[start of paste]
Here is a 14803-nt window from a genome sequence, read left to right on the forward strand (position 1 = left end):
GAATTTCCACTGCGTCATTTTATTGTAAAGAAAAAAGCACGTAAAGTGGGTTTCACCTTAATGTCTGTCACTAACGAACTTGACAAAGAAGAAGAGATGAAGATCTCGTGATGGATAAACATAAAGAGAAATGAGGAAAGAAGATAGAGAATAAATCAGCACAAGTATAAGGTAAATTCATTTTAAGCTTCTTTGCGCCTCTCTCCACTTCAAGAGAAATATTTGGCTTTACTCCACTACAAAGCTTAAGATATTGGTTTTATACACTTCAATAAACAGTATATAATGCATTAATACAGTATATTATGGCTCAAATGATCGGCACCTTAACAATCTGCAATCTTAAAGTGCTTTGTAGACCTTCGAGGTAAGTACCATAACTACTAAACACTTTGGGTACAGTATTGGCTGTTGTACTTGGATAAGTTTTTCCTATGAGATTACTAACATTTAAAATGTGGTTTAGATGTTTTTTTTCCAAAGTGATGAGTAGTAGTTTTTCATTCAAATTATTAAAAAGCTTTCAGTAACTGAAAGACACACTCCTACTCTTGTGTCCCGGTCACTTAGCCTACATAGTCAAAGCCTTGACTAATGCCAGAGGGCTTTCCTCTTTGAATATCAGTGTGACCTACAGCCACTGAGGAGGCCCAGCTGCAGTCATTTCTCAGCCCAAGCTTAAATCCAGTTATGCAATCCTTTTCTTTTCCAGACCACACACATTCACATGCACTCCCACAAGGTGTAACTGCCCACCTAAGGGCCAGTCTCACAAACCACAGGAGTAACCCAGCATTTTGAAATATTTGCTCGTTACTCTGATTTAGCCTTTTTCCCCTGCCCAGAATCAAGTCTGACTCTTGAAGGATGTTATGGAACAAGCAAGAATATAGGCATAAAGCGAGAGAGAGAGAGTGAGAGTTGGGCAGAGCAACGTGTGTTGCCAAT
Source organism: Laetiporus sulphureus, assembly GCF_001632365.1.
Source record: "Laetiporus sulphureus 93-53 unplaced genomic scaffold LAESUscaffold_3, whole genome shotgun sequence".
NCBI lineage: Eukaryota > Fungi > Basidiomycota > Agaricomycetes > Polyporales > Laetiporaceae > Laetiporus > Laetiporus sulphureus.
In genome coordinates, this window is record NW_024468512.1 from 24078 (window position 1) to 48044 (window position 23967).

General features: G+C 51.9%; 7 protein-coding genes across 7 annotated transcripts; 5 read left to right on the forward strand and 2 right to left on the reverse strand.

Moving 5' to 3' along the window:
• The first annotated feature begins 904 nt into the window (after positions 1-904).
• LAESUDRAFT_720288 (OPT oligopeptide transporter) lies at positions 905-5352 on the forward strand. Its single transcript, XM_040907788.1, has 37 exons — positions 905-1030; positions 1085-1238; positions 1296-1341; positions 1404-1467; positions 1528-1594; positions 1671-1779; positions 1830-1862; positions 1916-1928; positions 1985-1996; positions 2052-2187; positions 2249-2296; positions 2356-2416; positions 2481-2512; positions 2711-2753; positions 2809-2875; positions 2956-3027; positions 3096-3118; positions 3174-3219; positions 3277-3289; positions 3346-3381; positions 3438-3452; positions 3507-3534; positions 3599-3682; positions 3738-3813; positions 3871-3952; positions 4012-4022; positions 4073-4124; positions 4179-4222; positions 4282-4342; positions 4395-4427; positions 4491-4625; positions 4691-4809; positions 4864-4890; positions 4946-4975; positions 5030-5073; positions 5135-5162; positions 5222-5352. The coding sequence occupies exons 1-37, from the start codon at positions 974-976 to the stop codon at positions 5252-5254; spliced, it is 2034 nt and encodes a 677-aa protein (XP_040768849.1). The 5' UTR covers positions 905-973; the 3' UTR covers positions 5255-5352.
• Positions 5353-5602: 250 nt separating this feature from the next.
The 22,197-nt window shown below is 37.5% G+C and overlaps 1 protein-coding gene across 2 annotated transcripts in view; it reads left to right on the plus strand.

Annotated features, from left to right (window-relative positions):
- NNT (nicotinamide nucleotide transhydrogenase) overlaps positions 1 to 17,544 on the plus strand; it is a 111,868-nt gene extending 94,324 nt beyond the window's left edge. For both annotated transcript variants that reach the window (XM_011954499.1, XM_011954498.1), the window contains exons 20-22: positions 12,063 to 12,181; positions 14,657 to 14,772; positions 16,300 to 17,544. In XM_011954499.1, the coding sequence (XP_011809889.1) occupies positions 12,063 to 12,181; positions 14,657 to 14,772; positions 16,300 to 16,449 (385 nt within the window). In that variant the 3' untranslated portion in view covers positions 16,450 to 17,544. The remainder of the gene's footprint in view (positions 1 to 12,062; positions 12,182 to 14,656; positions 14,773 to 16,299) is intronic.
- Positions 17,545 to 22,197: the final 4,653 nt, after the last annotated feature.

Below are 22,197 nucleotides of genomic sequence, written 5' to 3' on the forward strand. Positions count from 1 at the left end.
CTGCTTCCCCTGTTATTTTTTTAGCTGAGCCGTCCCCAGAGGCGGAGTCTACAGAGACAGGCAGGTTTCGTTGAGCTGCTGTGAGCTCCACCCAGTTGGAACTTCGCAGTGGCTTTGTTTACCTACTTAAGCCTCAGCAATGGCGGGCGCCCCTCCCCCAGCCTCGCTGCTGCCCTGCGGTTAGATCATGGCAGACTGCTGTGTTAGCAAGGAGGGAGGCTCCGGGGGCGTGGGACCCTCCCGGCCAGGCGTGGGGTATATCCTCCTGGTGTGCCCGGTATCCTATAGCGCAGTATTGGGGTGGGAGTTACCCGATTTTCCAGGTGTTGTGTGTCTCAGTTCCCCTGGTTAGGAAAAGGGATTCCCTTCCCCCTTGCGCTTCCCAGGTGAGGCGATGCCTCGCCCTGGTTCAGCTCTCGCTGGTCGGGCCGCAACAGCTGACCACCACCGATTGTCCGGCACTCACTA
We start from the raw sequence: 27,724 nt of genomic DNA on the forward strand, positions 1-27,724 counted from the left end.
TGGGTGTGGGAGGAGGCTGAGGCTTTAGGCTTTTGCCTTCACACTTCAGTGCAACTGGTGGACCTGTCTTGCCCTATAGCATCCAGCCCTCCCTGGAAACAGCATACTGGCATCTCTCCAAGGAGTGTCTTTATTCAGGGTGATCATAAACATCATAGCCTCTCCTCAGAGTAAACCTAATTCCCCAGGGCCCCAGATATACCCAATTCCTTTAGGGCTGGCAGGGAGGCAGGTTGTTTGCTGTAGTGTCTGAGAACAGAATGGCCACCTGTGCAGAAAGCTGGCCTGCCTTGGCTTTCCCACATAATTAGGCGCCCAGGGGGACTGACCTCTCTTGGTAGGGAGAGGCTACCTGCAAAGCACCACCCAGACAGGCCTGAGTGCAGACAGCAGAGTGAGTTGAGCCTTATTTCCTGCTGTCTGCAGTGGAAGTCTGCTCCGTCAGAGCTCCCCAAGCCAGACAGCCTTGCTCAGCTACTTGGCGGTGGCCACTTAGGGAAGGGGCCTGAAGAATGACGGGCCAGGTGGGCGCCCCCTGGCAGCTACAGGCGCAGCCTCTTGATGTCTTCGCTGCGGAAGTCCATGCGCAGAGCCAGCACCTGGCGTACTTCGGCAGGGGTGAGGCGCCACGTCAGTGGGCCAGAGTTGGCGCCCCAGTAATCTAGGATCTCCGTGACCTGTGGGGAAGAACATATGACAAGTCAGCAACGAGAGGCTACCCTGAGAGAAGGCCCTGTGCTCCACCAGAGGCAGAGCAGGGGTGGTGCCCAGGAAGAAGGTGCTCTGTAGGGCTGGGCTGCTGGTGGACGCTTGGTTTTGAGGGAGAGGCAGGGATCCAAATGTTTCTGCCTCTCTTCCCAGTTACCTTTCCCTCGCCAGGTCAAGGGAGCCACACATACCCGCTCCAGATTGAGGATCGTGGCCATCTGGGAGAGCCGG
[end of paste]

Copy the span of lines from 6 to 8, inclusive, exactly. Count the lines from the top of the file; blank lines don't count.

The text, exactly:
In genome coordinates, this window is record NW_024468512.1 from 24078 (window position 1) to 48044 (window position 23967).

General features: G+C 51.9%; 7 protein-coding genes across 7 annotated transcripts; 5 read left to right on the forward strand and 2 right to left on the reverse strand.

Moving 5' to 3' along the window: